10.0-12.5 Cardiac arrest

Table 1: Adverse effects of Magnesium at different concentrations.

Mechanism of Action

Magnesium is a noncompetitive blocker of N-methyl-D-aspartate (NMDA) receptor with antinociceptive effects. It is also a physiological calcium antagonist at different voltage gated channels which may be important in the mechanism of antinociception [7,8]. Magnesium is not a primary analgesic itself, it enhances the analgesic actions of more established analgesics as an adjuvant agent.

The role of magnesium for perioperative analgesia has been investigated by many authors during general anesthesia as well as spinal anesthesia. Magnesium sulphate has been reported to be effective in perioperative pain treatment and in blunting somatic, autonomic and endocrine reflexes provoked by noxious stimuli [9,10]. Usual regimens of magnesium sulphate administration were a loading dose of 30-50 mg/kg followed by 6-20 mg/kg/h (continuous infusion ) till the end of surgery. However, a single dose of magnesium without maintenance infusion was also effective for postoperative analgesia in some reports. Various studies have shown a beneficial effect on postoperative pain outcomes with a variety of magnesium pretreatments ranging from intravenous single boluses to intravenous infusions.

Role of Magnesium in Anesthesia

•Postoperative pain relief

•To obtund hypertensive response to intubation

•In pheochromocytoma

•In obstetrics and obstetric anaesthesia

•In cardiac anaesthesia

•In management of shivering

•Muscle Relaxation

Postoperative pain relief

Magnesium has been used intravenously, intrathecally as well as epidurally for pain relief. Recently it has gained popularity as adjuvant in blocks.

Role during general anaesthesia: Ryu et al. reported that administration of magnesium sulphate 50 mg/kg immediately before surgery followed by 15 mg/kg/h continuous infusion intraoperatively till the end of surgery in gynaecology patients receiving propofol-remifentanil TIVA significantly decreased the requirements of neuroblocking agent during surgery and decreased the analgesic consumption after surgery. Also patients receiving magnesium displayed less postoperative nausea vomiting and shivering [11]. Similar observations have been made by Lee et al. [12]. Koinig et al. in a study reported that perioperative administration of intravenous magnesium sulphate reduces intraoperative as well as postoperative analgesic requirement [13].

Kiran et al. studied the efficacy of single dose of intravenous magnesium sulphate to reduce postoperative pain in patients undergoing inguinal surgery under general anesthesia. Patients of magnesium group received single dose of magnesium sulphate 50 mg/kg in 250 ml of normal saline infused over 30 minutes preoperatively and concluded that administration of intravenous magnesium sulphate significantly reduces postoperative pain [14].

Limitations as an analgesic: However, some studies have concluded that magnesium sulphate has limited or no effect. Ko et al. and Paech et al. reported that perioperative iv magnesium administration did not reduce postoperative pain and analgesic consumption in patients undergoing abdominal hysterectomy and caesarean delivery respectively [15,16]. Tramer et al. also observed that the pretreatment of magnesium sulphate in patients undergoing ambulatory ilioinguinal hernia repair or varicose vein operations had no effect on postoperative analgesia [17].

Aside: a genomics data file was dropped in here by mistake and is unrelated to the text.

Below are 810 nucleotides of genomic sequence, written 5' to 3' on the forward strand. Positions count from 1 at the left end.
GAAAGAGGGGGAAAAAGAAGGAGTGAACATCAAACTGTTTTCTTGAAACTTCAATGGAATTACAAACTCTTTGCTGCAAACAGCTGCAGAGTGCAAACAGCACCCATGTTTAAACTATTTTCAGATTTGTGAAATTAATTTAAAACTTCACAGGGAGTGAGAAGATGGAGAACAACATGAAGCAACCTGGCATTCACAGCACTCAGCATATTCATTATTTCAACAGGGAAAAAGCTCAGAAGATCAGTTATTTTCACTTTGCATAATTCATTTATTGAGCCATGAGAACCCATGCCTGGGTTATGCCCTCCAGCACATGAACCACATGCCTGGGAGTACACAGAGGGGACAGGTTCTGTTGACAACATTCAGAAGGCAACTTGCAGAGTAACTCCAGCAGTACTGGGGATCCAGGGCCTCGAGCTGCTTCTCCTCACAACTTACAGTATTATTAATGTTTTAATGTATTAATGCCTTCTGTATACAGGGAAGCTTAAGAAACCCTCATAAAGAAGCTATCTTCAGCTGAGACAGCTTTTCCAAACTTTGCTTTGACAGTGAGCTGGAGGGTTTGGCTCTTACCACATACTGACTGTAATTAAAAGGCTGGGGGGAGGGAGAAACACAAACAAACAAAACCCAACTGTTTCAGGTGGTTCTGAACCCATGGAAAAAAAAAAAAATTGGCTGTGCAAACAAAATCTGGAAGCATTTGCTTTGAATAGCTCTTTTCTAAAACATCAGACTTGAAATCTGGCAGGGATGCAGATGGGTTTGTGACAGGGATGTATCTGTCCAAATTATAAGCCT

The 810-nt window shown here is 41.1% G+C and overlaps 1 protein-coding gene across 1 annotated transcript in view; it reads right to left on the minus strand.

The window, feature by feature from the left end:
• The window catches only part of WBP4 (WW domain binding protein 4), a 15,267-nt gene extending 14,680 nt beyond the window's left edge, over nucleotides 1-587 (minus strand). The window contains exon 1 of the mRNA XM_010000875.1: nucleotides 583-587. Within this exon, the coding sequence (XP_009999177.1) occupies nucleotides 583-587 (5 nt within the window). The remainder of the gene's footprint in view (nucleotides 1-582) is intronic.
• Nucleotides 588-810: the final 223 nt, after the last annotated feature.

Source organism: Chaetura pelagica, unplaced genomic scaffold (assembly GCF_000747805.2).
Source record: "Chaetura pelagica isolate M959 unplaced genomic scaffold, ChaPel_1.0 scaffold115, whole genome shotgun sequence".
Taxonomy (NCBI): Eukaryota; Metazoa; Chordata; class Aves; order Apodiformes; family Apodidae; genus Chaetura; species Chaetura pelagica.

The normal range of magnesium in plasma is 1.4-2.2 meq/L. Hypomagnesimia can occur frequently after surgeries such as abdominal, orthopaedic and cardiac surgery as well as after minor surgeries [13,18]. Tramer et al. hypothesized that magnesium substitution was beneficial as an analgesic only in patients who had hypomagnesimia [17]. Thus decrease in pain intensity was not due to a direct analgesic effect of magnesium but rather to the prevention of hypomagnesemia and thus prevention of subsequent NMDA activation. Patients undergoing major surgery without magnesium supplementation were shown to be at risk of developing hypomagnesimia in the first 24 postoperative hours [19]. The decrease was probably due to the large loss of fluids and fluid movement between body compartments. Magnesium is a non-competitive blocker of NMDA receptor. It was observed that in magnesium free solutions, the excitatory amino acids L-glutamate and L-aspartate opened the NMDA cation channels and in the presence of magnesium, the probability of opening of the channel was reduced [20]. Thus, substitution of Magnesium in surgical patients at risk of developing hypomagnesimia should prevent hypomagnesimia related opening of the NMDA receptors. An inverse relationship between the severity of pain and serum magnesium levels has been observed in women during labour and in patients with different medical conditions such as myocardium infarction or pancreatitis. Hence the control of perioperative serum magnesium levels and the prevention of hypomagnesemia should be given priority [21].